The opinion of the court was delivered by: Per Curiam
On certification to the Superior Court, Appellate Division, whose opinion is reported at 326 N.J. Super. 32 (1999).
In Higgins v. Pascack Valley Hospital, 158 N.J. 404, 408 (1999), the critical issue was "whether the Conscientious Employee Protection Act (CEPA), N.J.S.A. 34:19-1 to -8, prohibits an employer from retaliating against an employee who `blows the whistle' on a co-employee." We held that "[a]s long as a reasonable basis exists for a complaint about misconduct, whether of the employer or of a co-employee, the complaining employee should not be exposed to retaliation by the employer." Higgins, supra, 158 N.J. at 425.
In this matter the complaining employee did not complain to his employer, the Bergen County Prosecutor (Prosecutor), about the misconduct of co-employees. Rather, plaintiff alleges, and the allegation is undisputed, that he was directed by his employer to meet with investigators from the Prosecutor's office and the Attorney General's office to answer questions and provide testimony that supported criminal charges previously filed by the Prosecutor's office against two co-employees of the Prosecutor's office, Ed Denning and Michael Carlino. Plaintiff alleges that he was retaliated against and discharged by his employer as a direct result of the testimony that he provided concerning Denning and Carlino.
The legal issue is whether, pursuant to our decision in Higgins, plaintiff has asserted a sustainable cause of action under CEPA notwithstanding that his negative characterization of his co-employees' conduct occurred in the course of testimony to representatives of the Prosecutor's and Attorney General's offices. The Appellate Division, in a reported opinion, DeLisa v. County of Bergen, 326 N.J. Super. 32 (1999), affirmed the Law Division's grant of summary judgment dismissing the complaint, holding that plaintiff had not alleged a cause of action under CEPA because his testimony did not involve misconduct by his employer as is literally required by N.J.S.A. 34:19-3b, the subsection of CEPA that deals with testimony before public investigatory bodies. DeLisa, supra, 326 N.J. Super. at 39.
We now reverse the judgment of the Appellate Division and remand the matter to the Law Division for further proceedings.
The facts material to the issue before us may briefly be summarized. In 1991 plaintiff was hired as an investigator in the Bergen County Prosecutor's office by then Prosecutor John J. Fahy.
In August 1994 Deputy Chief of Investigators Ed Denning and Lieutenant of Investigators Michael Carlino were charged by the Bergen County Prosecutor with theft by deception (N.J.S.A. 2C:20-4c) and official misconduct (N.J.S.A. 2C:30-2). The allegations supporting those charges were that Denning and Carlino used their official positions to exercise individually the right to purchase three vehicles leased to the Bergen County Narcotics Task Force (BCNTF or Task Force). Pursuant to the lease agreement, the Task Force held the option to purchase the vehicles at the end of the lease term.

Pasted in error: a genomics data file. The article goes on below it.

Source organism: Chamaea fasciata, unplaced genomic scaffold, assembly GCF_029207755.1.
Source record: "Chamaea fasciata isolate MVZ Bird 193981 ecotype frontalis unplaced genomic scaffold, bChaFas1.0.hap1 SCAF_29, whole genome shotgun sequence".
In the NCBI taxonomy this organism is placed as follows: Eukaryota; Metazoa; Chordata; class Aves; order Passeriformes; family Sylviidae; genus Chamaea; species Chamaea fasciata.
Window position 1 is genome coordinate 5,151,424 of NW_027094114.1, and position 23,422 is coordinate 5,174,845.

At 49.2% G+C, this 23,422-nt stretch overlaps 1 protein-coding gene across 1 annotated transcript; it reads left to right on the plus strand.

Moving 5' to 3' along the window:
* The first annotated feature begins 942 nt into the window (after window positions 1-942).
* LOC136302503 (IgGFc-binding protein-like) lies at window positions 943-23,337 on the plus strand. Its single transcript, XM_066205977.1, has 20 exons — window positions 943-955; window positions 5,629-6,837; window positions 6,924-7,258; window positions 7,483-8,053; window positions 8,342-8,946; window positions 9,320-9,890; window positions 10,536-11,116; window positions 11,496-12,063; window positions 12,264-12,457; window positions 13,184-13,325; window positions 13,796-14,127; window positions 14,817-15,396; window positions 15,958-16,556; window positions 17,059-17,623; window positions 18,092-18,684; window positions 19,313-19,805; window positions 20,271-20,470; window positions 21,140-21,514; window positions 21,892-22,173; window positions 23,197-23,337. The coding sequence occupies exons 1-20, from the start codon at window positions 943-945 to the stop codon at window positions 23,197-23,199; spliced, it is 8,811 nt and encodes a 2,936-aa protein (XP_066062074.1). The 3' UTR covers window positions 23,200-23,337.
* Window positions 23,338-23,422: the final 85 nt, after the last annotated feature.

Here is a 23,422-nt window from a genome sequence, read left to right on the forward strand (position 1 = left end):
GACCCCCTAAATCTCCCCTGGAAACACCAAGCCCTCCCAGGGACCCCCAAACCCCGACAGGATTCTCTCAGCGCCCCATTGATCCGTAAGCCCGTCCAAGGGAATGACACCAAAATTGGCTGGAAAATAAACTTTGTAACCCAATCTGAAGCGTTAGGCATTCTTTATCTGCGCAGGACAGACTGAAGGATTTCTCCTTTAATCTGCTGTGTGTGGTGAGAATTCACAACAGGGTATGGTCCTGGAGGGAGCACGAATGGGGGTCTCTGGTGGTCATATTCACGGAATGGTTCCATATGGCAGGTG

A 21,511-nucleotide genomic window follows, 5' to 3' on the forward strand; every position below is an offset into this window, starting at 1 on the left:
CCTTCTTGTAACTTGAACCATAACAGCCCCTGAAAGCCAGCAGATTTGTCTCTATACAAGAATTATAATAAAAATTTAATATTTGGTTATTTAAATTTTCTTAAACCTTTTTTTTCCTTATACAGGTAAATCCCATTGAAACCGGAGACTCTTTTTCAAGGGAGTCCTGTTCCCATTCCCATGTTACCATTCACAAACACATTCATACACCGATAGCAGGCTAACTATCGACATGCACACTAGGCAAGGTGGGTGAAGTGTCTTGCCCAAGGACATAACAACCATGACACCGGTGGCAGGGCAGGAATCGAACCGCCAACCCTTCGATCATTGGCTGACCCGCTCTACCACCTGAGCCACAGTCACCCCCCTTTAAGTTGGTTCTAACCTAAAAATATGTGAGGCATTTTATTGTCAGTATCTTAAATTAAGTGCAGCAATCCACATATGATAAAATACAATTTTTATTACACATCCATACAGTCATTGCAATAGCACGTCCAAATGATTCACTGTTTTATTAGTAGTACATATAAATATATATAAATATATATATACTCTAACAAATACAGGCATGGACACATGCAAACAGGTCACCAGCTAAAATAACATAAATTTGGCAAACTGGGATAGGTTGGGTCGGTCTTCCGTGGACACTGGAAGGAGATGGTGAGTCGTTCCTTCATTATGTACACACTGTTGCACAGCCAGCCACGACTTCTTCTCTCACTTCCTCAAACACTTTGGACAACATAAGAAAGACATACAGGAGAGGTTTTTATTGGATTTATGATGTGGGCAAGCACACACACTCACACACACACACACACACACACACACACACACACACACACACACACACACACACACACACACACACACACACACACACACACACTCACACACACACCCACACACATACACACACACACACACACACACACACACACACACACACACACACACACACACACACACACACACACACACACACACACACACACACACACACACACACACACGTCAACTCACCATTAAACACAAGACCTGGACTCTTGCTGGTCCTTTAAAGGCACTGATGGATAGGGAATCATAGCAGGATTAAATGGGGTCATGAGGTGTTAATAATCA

At Prosecutor Fahy's request, the State Division of Criminal Justice superceded the Prosecutor in the conduct of the ensuing investigation. In August 1994 plaintiff was ordered by one of his superiors to meet with and provide testimony to investigators from the Prosecutor's and Attorney General's office concerning the charges against Denning and Carlino. Plaintiff alleges that his testimony supported those charges and indicated that Denning attempted to influence the award of the bid for new leased vehicles in an effort to facilitate his plan to purchase a vehicle for his daughter covered by the expiring lease agreement. Subsequently, the Division of Criminal Justice declined to prosecute Denning and Carlino, but informed prosecutor Fahy that the evidence might provide grounds for administrative action. Fahy disagreed with that conclusion, emphasizing that plaintiff's testimony provided a basis for a criminal prosecution. Nevertheless, no prosecution ensued and Fahy filed administrative charges against both Denning and Carlino.
After Fahy resigned as prosecutor in March 1995, defendant Charles Buckley became the Acting Prosecutor. In the interim, Denning had resigned and the administrative charges against him were dismissed. The administrative proceeding against Carlino was resolved on March 9, 1995 when he pled guilty to a charge of Neglect of Duty. Buckley reinstated Carlino to duty effective December 6, 1994, fined him approximately $16,500 representing lost pay from August 5 to December 5, 1994, and then awarded him back pay for the period between December 5, 1994 and the date of Carlino's plea.
Denning and Carlino later filed a civil action against Bergen County that was settled by the payment of $125,000 to each of them.
Plaintiff alleges that defendants engaged in a series of retaliatory actions against him commencing in May 1995 and continuing until his discharge in March 1996, and that those retaliatory acts and his ultimate discharge were causally connected to his participation as a witness in the investigation of the charges against Denning and Carlino.
Defendants allege that plaintiff was discharged for good cause arising out of events completely unrelated to plaintiff's participation in the Denning and Carlino investigation. Defendants support the discharge primarily on the basis of plaintiff's allegedly false testimony in a criminal trial about the circumstances of his resignation from a prior position with the Broward County (Florida) Sheriff's Office that arguably prejudiced the presentation of the prosecution's case. In addition, defendants point to plaintiff's strained relationship with two local police departments, his imprudent conduct in revealing his status as an ...